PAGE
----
Keywords: Lead ions; Gold nanoparticles; Ligand shell; Label-free; Colorimetric detection


Study of matrix effects and spectral interferences in the determination of lead in sediments, sludges and soils by SR-ETAAS using slurry sampling by Marianela Savio; Soledad Cerutti; Luis D. Martinez; Patricia Smichowski; Raúl A. Gil (pp. 523-527).
An interference-free, fast, and simple method is proposed for Pb determination in environmental solid samples combining slurry sampling and electrothermal atomic absorption spectrometry. Samples were ground to an adequate particle size and slurries were prepared by weighing from 0.05g to 0.20g of dry sediment, adding nitric acid, and a solution containing 0.1% Triton X-100. Ultrasonic agitation was employed for slurries homogenization. Analytical variables including acid pre-treatment conditions, particle size, slurry stability, temperature program of the graphite furnace, and type and concentration of the chemical modifier were studied. The undesirable effects of potential non-specific and spectral interferences on Pb signal were also taken into account. Continuum source and self-reversal methods for background correction were evaluated and compared. For calibration, synthetic acid solutions of Pb were employed. Calibration was linear within the range 1–30μgL−1 and 5–30μgL−1 when the 217.0nm and 283.3nm analytical lines were used. Correlation coefficients of 0.9992 and 0.9997 were obtained. Using optimized conditions, limits of detection (3 σ) of 0.025μgg−1 and 0.1μgg−1 were achieved for the 217.0nm and 283.3nm analytical lines, respectively. The method was successfully applied to the determination of lead in soil, contaminated soil, municipal sludge, and sediment samples. The accuracy was assessed by the analysis of two certified reference materials: municipal sludge (QC MUNICIPAL SLUDGE A) and lake sediment (TRAP-LRM from IJS).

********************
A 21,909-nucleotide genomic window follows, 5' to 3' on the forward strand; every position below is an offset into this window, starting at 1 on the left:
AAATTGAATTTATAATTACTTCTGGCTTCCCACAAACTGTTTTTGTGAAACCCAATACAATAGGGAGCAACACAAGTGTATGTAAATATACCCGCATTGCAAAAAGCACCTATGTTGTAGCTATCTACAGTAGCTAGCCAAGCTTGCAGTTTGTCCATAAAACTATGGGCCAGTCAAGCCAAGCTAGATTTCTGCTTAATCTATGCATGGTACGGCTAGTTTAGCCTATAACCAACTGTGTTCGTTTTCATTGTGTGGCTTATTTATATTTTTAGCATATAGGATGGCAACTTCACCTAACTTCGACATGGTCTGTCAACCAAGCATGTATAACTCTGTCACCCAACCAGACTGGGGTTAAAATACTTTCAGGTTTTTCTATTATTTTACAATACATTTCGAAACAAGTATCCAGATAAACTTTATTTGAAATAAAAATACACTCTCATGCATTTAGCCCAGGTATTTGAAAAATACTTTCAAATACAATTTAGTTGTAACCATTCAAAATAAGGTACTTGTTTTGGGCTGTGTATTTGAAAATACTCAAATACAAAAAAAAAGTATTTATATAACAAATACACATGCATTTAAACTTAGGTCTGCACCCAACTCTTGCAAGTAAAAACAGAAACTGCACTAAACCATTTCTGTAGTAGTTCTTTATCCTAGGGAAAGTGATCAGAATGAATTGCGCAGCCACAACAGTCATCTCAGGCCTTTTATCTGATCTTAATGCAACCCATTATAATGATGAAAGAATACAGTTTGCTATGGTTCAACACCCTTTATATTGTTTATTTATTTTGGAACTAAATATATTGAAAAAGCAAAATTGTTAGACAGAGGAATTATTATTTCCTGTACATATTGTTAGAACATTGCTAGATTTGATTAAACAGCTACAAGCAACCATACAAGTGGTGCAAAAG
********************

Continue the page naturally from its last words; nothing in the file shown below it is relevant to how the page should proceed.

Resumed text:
Keywords: Lead; Contaminated soil analysis; Municipal sludge; Lake sediment; Slurry sampling; Self-reversal background corrector; ETAAS


Magnetic bead based immunoassay for enumeration of CD4+ T lymphocytes on a microfluidic device by Dan Gao; Hai-Fang Li; Guang-Sheng Guo; Jin-Ming Lin (pp. 528-533).